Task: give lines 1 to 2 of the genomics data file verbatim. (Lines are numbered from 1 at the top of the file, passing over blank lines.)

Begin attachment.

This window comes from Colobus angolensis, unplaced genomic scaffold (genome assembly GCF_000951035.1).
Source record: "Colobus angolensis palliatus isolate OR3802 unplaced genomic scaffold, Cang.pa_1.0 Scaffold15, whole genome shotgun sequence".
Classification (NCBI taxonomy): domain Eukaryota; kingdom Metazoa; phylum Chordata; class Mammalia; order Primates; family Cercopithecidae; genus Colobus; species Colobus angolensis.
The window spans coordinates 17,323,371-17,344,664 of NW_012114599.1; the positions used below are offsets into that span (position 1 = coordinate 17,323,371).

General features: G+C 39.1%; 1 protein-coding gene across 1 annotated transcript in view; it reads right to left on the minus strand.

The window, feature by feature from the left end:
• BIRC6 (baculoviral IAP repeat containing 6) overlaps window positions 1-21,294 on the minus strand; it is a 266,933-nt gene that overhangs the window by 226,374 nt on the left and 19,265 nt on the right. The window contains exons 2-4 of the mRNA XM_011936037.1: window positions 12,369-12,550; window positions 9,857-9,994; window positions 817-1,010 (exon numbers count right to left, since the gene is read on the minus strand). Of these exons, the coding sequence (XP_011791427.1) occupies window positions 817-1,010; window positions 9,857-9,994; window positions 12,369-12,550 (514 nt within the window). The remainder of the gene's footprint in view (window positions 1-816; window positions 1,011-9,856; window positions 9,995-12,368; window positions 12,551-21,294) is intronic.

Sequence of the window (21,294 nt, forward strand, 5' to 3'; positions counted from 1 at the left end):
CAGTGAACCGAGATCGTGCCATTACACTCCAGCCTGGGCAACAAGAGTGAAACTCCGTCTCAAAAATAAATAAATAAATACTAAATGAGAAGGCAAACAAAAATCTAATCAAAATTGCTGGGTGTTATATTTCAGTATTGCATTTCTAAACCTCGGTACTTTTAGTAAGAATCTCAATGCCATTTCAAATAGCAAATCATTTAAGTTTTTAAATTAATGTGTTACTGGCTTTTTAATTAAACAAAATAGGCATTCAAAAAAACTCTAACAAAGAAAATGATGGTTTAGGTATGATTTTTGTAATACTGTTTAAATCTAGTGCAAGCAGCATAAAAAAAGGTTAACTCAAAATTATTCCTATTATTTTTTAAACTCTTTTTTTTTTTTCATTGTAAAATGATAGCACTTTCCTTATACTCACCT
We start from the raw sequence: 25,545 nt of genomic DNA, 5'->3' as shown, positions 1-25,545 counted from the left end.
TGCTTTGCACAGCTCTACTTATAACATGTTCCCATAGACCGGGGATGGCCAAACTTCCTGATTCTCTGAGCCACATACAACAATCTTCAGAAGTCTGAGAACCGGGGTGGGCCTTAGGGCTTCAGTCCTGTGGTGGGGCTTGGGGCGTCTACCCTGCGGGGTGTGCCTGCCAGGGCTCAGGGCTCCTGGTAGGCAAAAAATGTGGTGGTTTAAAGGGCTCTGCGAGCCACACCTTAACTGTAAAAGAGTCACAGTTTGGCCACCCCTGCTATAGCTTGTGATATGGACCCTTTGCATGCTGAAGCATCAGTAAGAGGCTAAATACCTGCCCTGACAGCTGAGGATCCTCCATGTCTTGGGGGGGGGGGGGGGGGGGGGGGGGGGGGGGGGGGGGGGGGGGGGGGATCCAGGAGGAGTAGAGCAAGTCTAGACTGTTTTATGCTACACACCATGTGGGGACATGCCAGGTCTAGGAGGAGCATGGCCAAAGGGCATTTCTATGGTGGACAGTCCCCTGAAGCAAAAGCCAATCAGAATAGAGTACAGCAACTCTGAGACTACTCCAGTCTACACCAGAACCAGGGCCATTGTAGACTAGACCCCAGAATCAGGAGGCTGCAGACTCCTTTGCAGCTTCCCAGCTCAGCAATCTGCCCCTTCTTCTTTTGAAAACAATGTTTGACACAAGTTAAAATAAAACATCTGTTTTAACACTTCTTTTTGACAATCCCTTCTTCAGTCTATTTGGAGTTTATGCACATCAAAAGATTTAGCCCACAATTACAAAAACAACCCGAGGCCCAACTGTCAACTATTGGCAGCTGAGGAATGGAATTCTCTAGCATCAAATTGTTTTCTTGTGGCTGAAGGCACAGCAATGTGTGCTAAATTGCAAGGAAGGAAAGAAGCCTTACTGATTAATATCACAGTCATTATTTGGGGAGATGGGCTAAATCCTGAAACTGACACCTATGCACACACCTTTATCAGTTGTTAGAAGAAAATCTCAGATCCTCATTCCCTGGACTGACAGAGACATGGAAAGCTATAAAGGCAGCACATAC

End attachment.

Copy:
This window comes from Colobus angolensis, unplaced genomic scaffold (genome assembly GCF_000951035.1).
Source record: "Colobus angolensis palliatus isolate OR3802 unplaced genomic scaffold, Cang.pa_1.0 Scaffold15, whole genome shotgun sequence".